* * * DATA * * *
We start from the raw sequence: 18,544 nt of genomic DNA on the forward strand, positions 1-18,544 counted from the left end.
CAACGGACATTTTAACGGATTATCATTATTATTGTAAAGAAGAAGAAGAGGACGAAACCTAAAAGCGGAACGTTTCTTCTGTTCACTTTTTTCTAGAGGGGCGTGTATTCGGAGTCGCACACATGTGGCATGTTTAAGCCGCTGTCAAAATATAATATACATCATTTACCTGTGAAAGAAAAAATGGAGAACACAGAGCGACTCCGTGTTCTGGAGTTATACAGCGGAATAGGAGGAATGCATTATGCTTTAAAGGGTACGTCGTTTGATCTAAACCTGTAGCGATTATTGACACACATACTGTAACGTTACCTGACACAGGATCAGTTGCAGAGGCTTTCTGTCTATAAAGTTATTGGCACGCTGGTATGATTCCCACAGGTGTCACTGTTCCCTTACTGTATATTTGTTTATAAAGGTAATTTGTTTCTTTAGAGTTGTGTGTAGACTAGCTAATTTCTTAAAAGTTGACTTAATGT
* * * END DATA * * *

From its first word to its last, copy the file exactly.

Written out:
We start from the raw sequence: 18,544 nt of genomic DNA on the forward strand, positions 1-18,544 counted from the left end.
CAACGGACATTTTAACGGATTATCATTATTATTGTAAAGAAGAAGAAGAGGACGAAACCTAAAAGCGGAACGTTTCTTCTGTTCACTTTTTTCTAGAGGGGCGTGTATTCGGAGTCGCACACATGTGGCATGTTTAAGCCGCTGTCAAAATATAATATACATCATTTACCTGTGAAAGAAAAAATGGAGAACACAGAGCGACTCCGTGTTCTGGAGTTATACAGCGGAATAGGAGGAATGCATTATGCTTTAAAGGGTACGTCGTTTGATCTAAACCTGTAGCGATTATTGACACACATACTGTAACGTTACCTGACACAGGATCAGTTGCAGAGGCTTTCTGTCTATAAAGTTATTGGCACGCTGGTATGATTCCCACAGGTGTCACTGTTCCCTTACTGTATATTTGTTTATAAAGGTAATTTGTTTCTTTAGAGTTGTGTGTAGACTAGCTAATTTCTTAAAAGTTGACTTAATGT